but slowly buried be­neath its beauty

The Weekend Australian - Review - - Books -

con­tra­dic­tory think­ing of the good Vi­en­nese doc­tor. Freud didn’t just imag­ine the nascent sci­ence of psy­cho­anal­y­sis in terms of Oedi­pus dig­ging for self-knowl­edge, brush­ing away the base ma­te­rial of neu­ro­sis as though to ex­ca­vate a buried city. He saw the re­cov­ery of lost arte­facts — in psy­cho­log­i­cal terms, some­thing re­pressed — as an act of de­struc­tion, too. Or so he ex­plained to one of his most fa­mous pa­tients, the ‘‘ rat man’’: ev­ery­thing con­scious was sub­ject to a process of wear­ing away, while what was un­con­scious was rel­a­tively un­change­able; and I il­lus­trated my re­marks by point­ing to the an­tiques stand­ing about in my room. They were, in fact, I said, only ob­jects found in a tomb, and their burial had been their preser­va­tion; the de­struc­tion of Pom­peii was only beginning now that it had been dug up. En­ter Ben Mercer, a stu­dent of clas­si­cal arche­ol­ogy from Ox­ford whose young wife has left him for their far older pro­fes­sor, tak­ing their in­fant daugh­ter with her.

A pli­ant per­son­al­ity, hun­gry for ap­proval, Ben is drawn by feel­ings of guilt and re­morse back to painful events — it seems the break-up was his fault — yet he seems equally de­ter­mined to avoid ex­am­in­ing his own mo­ti­va­tions.

It is to shake off th­ese events that Ben flees to Greece, a coun­try whose past he loves but whose re­cent present he barely un­der­stands. There he finds stop-gap work in a dreary Athe­nian sub­urb with the myth­i­cal name of Meta­mor­pho­sis.

Slav­ing along­side street-wise Al­ba­ni­ans in a restau­rant kitchen, un­der the men­ac­ing eye of the owner’s xeno­pho­bic son, Ben pulls him­self to­gether but fails to ab­sorb the more sin­is­ter lessons prof­fered by this so­ci­ety in minia­ture.

In­stead, fol­low­ing a chance meet­ing with a fel­low arche­ol­ogy stu­dent, the bril­liant and mys­te­ri­ous Eber­hard, Ben heads for Sparta, where a dig is un­der way.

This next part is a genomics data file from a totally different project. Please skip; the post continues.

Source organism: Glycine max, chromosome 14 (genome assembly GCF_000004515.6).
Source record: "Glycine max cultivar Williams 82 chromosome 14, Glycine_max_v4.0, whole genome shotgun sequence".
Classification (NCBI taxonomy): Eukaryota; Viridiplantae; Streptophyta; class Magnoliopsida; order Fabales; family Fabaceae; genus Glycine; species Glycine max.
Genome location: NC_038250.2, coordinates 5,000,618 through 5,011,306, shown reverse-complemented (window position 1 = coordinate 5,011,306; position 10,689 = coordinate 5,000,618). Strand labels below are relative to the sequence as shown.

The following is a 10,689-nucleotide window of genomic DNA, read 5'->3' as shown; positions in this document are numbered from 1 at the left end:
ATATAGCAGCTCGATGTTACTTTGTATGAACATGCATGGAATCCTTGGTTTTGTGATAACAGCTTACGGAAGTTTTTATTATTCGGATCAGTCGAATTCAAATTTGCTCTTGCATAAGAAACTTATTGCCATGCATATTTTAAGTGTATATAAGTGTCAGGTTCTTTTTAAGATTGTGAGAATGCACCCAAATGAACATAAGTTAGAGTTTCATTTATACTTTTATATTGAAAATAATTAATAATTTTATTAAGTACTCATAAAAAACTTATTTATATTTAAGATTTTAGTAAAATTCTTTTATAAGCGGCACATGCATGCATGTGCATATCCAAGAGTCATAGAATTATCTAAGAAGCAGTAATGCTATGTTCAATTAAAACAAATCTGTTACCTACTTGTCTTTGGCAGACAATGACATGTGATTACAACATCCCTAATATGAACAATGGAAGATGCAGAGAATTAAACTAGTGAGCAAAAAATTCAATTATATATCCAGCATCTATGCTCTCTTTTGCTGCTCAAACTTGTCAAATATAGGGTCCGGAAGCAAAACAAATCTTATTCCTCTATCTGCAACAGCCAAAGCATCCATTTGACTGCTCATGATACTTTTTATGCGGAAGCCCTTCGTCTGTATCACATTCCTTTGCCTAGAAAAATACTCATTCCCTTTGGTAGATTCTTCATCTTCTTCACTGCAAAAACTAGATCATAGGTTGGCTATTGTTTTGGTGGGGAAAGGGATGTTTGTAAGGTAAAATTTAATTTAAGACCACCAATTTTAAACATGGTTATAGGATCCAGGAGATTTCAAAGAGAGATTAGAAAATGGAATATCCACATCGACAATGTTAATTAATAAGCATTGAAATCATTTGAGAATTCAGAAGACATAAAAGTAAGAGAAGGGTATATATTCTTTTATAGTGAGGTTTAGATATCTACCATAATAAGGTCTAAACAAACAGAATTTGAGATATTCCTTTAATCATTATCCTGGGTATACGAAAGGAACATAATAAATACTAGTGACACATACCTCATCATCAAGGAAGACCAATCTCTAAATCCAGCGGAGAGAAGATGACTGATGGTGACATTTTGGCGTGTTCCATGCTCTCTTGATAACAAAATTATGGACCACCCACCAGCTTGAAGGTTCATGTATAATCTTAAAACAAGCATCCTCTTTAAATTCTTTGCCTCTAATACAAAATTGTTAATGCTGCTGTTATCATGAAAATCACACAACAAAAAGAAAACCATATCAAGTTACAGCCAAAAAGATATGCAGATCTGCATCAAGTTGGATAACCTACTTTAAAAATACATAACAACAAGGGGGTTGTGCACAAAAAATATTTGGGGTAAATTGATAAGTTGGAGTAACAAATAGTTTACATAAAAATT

Eber­hard has as­sem­bled

a team of

smart young things there, labour­ing un­der Missy, the sweetly naive Amer­i­can rep­re­sen­ta­tive of the project’s fun­ders, while work­ing to­wards their own, se­cre­tive ends.

The group’s dy­namic re­calls oth­ers: those dis­so­lute north­ern­ers tour­ing the deca­dent, sun­drenched south in Ernest Hem­ing­way’s The Sun Also Rises and Cyril Con­nolly’s The Rock Pool , and more re­cently the globe-trot­ting hip­ster nihilists imag­ined by Bret Eas­ton El­lis and Alex Gar­land. Mostly, though, they re­mind read­ers of the gang of feral clas­si­cists from Ham­p­den Col­lege, Ver­mont, whose outre high jinks made Donna Tartt’s 1992 novel The Se­cret His­tory such an ef­fec­tive lit­er­ary thriller.

The Hid­den ’ s arche­o­log­i­cal crew has some of the elit­ist glam­our sur­round­ing that ear­lier group: the same quasi-in­ces­tu­ous close­ness, the same will­ing­ness to per­mit a gifted out­sider — the poor one, hun­gry for in­clu­sion — in on ac­tiv­i­ties that lie out­side the bor­ders of con­ven­tional moral­ity.

Ben’s grad­ual in­duc­tion

into

their num­ber un­folds in pure poet’s prose. It is beau­ti­ful and ex­act­ing, too ex­quis­ite on oc­ca­sion yet al­ways at­ten­tive to those de­tails that marry the dreary con­crete re­al­ity and touris­tic gaudi­ness of mod­ern Greece with a nat­u­ral land­scape of pal­pa­ble threat and ar­chaic splen­dour.

Un­hap­pily, how­ever, at­ten­tions lav­ished on the prose are with­held from the nar­ra­tive. Ob­sessed by the glossy per­fec­tion of his lan­guage, Hill is un­will­ing to bend it to the in­di­vid­ual needs of his cast. Plot is also sub­servient to the novel’s com­plex in­tel­lec­tual lac­ing of an­cient Sparta with mod­ern Greece, pa­gan moral­ity with Chris­tian ethics, de­gen­er­acy with race, Europe with Asia, and so on.

By the time Ben un­cov­ers what has been hid­den all along — the deeds per­formed by his friends be­cause of their mis­placed ad­mi­ra­tion for the Spar­tan ideal and his own com­plic­ity in their crime — the nar­ra­tive has long fallen into ruin. Ge­ordie Wil­liamson is chief lit­er­ary critic of The Aus­tralian.

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